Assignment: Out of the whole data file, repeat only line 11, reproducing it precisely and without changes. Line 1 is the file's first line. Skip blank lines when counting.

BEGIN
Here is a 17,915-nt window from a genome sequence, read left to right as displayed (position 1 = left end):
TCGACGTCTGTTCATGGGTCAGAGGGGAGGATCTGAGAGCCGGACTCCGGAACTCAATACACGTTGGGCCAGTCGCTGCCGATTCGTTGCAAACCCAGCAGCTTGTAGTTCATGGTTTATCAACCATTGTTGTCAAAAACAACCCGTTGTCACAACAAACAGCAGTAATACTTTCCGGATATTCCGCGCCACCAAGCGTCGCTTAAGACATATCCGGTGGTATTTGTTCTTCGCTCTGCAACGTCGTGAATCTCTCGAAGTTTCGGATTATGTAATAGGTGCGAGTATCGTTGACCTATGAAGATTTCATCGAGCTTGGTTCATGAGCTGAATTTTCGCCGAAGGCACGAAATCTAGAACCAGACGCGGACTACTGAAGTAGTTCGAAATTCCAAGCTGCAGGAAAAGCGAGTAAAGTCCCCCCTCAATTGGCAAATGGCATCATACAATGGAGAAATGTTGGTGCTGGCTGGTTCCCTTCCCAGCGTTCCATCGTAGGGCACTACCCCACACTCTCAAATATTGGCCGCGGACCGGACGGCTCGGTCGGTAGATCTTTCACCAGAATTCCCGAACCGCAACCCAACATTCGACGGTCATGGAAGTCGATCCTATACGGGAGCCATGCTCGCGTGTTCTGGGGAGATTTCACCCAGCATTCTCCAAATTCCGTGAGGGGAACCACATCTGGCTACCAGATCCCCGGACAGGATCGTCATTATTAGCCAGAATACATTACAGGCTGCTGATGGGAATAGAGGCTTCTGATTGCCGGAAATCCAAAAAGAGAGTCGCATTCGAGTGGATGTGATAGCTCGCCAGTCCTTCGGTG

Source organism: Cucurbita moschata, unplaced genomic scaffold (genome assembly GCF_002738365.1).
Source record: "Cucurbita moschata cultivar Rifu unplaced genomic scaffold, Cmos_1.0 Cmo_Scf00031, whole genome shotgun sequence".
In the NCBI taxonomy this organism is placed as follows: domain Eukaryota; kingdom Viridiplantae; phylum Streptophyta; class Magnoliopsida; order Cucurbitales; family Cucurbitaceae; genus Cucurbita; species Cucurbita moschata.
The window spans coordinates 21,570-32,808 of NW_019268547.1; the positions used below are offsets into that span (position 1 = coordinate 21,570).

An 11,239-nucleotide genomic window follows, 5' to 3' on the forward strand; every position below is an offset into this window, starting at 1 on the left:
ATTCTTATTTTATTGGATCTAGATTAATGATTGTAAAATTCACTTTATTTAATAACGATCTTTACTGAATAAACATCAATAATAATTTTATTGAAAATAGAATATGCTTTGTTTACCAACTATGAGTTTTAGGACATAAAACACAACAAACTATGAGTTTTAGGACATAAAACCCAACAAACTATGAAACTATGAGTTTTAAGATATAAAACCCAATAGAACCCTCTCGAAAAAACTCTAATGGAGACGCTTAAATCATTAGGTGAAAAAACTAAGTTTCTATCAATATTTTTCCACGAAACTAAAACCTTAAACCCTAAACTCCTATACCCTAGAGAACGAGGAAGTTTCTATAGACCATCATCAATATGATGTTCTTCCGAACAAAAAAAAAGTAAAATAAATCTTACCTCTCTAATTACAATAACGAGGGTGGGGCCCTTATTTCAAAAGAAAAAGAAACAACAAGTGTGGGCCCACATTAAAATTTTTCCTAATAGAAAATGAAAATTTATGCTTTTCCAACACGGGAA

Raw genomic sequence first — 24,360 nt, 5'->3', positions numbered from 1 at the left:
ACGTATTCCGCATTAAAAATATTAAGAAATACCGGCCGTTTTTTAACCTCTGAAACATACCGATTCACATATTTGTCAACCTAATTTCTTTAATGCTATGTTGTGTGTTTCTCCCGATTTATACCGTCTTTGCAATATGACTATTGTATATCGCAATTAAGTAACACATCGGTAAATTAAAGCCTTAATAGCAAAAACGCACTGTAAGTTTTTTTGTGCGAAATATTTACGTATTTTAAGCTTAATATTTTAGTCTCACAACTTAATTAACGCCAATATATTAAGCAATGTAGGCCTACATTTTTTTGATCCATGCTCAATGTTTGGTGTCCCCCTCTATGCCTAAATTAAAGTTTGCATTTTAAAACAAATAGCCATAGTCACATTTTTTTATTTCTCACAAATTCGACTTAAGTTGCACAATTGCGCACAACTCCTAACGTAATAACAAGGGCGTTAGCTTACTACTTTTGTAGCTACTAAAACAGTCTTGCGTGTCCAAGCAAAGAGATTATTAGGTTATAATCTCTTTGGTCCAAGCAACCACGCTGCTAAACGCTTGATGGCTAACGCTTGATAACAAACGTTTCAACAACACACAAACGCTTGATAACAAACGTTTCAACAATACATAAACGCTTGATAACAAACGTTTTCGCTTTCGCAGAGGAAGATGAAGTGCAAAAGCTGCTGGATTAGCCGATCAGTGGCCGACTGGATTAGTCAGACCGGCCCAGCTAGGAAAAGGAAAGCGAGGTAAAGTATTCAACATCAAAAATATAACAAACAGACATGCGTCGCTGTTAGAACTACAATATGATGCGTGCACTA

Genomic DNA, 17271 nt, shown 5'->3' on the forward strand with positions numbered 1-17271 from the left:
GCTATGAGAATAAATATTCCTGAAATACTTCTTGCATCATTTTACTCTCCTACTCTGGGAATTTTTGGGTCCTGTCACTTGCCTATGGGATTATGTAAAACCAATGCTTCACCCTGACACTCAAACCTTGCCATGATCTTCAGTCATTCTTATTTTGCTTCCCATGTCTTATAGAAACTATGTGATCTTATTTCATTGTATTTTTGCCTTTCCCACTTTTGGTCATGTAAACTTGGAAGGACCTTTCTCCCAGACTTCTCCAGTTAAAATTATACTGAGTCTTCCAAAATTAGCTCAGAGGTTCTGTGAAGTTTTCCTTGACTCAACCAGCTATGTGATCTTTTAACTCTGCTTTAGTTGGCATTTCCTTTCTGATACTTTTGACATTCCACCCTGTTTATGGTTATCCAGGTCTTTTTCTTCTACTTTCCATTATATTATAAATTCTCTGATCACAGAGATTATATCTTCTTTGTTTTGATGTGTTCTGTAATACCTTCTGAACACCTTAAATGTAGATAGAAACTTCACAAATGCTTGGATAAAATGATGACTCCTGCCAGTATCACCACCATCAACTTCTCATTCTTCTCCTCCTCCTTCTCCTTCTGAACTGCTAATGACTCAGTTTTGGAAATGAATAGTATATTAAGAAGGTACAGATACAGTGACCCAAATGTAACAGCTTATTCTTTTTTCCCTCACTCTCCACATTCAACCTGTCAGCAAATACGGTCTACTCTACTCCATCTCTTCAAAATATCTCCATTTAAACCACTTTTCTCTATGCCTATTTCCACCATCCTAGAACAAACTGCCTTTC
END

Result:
Genomic DNA, 17271 nt, shown 5'->3' on the forward strand with positions numbered 1-17271 from the left: